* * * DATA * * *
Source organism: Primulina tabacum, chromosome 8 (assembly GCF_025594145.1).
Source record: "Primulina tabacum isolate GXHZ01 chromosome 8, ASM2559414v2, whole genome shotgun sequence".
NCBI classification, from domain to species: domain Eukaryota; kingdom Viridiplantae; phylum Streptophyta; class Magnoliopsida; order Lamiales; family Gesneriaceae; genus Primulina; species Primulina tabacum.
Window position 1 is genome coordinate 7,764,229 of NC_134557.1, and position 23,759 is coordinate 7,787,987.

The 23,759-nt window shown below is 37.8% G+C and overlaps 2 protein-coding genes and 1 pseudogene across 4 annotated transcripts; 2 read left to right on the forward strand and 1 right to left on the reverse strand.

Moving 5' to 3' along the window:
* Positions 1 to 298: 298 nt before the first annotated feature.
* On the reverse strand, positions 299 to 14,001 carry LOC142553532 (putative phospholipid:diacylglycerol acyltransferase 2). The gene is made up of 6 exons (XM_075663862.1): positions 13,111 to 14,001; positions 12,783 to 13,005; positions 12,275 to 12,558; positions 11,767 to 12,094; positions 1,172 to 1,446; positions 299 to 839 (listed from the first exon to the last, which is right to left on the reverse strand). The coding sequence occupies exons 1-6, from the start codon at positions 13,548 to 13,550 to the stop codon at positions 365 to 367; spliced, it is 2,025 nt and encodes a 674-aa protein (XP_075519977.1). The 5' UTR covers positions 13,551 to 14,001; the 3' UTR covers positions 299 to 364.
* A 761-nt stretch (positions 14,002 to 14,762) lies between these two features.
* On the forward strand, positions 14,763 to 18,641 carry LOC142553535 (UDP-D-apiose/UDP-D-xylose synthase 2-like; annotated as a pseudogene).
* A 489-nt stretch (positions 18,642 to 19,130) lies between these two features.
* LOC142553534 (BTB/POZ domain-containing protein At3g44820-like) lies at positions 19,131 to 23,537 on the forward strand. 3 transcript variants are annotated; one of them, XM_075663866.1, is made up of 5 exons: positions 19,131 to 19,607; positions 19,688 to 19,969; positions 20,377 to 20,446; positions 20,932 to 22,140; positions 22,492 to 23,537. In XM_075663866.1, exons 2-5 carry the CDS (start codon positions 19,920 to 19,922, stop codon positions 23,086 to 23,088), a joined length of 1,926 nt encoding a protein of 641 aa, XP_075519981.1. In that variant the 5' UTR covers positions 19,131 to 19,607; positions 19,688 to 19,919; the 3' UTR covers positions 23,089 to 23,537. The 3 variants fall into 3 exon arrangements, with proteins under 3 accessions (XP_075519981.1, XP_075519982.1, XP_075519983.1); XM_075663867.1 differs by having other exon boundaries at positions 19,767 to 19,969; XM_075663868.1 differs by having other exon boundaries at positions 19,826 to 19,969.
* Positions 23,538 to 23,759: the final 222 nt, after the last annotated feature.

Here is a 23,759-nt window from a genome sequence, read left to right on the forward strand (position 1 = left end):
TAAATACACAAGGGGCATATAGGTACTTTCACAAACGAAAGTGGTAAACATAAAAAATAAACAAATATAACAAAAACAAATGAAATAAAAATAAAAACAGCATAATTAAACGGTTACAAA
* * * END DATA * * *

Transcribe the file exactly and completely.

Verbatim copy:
Source organism: Primulina tabacum, chromosome 8 (assembly GCF_025594145.1).
Source record: "Primulina tabacum isolate GXHZ01 chromosome 8, ASM2559414v2, whole genome shotgun sequence".
NCBI classification, from domain to species: domain Eukaryota; kingdom Viridiplantae; phylum Streptophyta; class Magnoliopsida; order Lamiales; family Gesneriaceae; genus Primulina; species Primulina tabacum.
Window position 1 is genome coordinate 7,764,229 of NC_134557.1, and position 23,759 is coordinate 7,787,987.

The 23,759-nt window shown below is 37.8% G+C and overlaps 2 protein-coding genes and 1 pseudogene across 4 annotated transcripts; 2 read left to right on the forward strand and 1 right to left on the reverse strand.

Moving 5' to 3' along the window:
* Positions 1 to 298: 298 nt before the first annotated feature.
* On the reverse strand, positions 299 to 14,001 carry LOC142553532 (putative phospholipid:diacylglycerol acyltransferase 2). The gene is made up of 6 exons (XM_075663862.1): positions 13,111 to 14,001; positions 12,783 to 13,005; positions 12,275 to 12,558; positions 11,767 to 12,094; positions 1,172 to 1,446; positions 299 to 839 (listed from the first exon to the last, which is right to left on the reverse strand). The coding sequence occupies exons 1-6, from the start codon at positions 13,548 to 13,550 to the stop codon at positions 365 to 367; spliced, it is 2,025 nt and encodes a 674-aa protein (XP_075519977.1). The 5' UTR covers positions 13,551 to 14,001; the 3' UTR covers positions 299 to 364.
* A 761-nt stretch (positions 14,002 to 14,762) lies between these two features.
* On the forward strand, positions 14,763 to 18,641 carry LOC142553535 (UDP-D-apiose/UDP-D-xylose synthase 2-like; annotated as a pseudogene).
* A 489-nt stretch (positions 18,642 to 19,130) lies between these two features.
* LOC142553534 (BTB/POZ domain-containing protein At3g44820-like) lies at positions 19,131 to 23,537 on the forward strand. 3 transcript variants are annotated; one of them, XM_075663866.1, is made up of 5 exons: positions 19,131 to 19,607; positions 19,688 to 19,969; positions 20,377 to 20,446; positions 20,932 to 22,140; positions 22,492 to 23,537. In XM_075663866.1, exons 2-5 carry the CDS (start codon positions 19,920 to 19,922, stop codon positions 23,086 to 23,088), a joined length of 1,926 nt encoding a protein of 641 aa, XP_075519981.1. In that variant the 5' UTR covers positions 19,131 to 19,607; positions 19,688 to 19,919; the 3' UTR covers positions 23,089 to 23,537. The 3 variants fall into 3 exon arrangements, with proteins under 3 accessions (XP_075519981.1, XP_075519982.1, XP_075519983.1); XM_075663867.1 differs by having other exon boundaries at positions 19,767 to 19,969; XM_075663868.1 differs by having other exon boundaries at positions 19,826 to 19,969.
* Positions 23,538 to 23,759: the final 222 nt, after the last annotated feature.

Here is a 23,759-nt window from a genome sequence, read left to right on the forward strand (position 1 = left end):
TAAATACACAAGGGGCATATAGGTACTTTCACAAACGAAAGTGGTAAACATAAAAAATAAACAAATATAACAAAAACAAATGAAATAAAAATAAAAACAGCATAATTAAACGGTTACAAA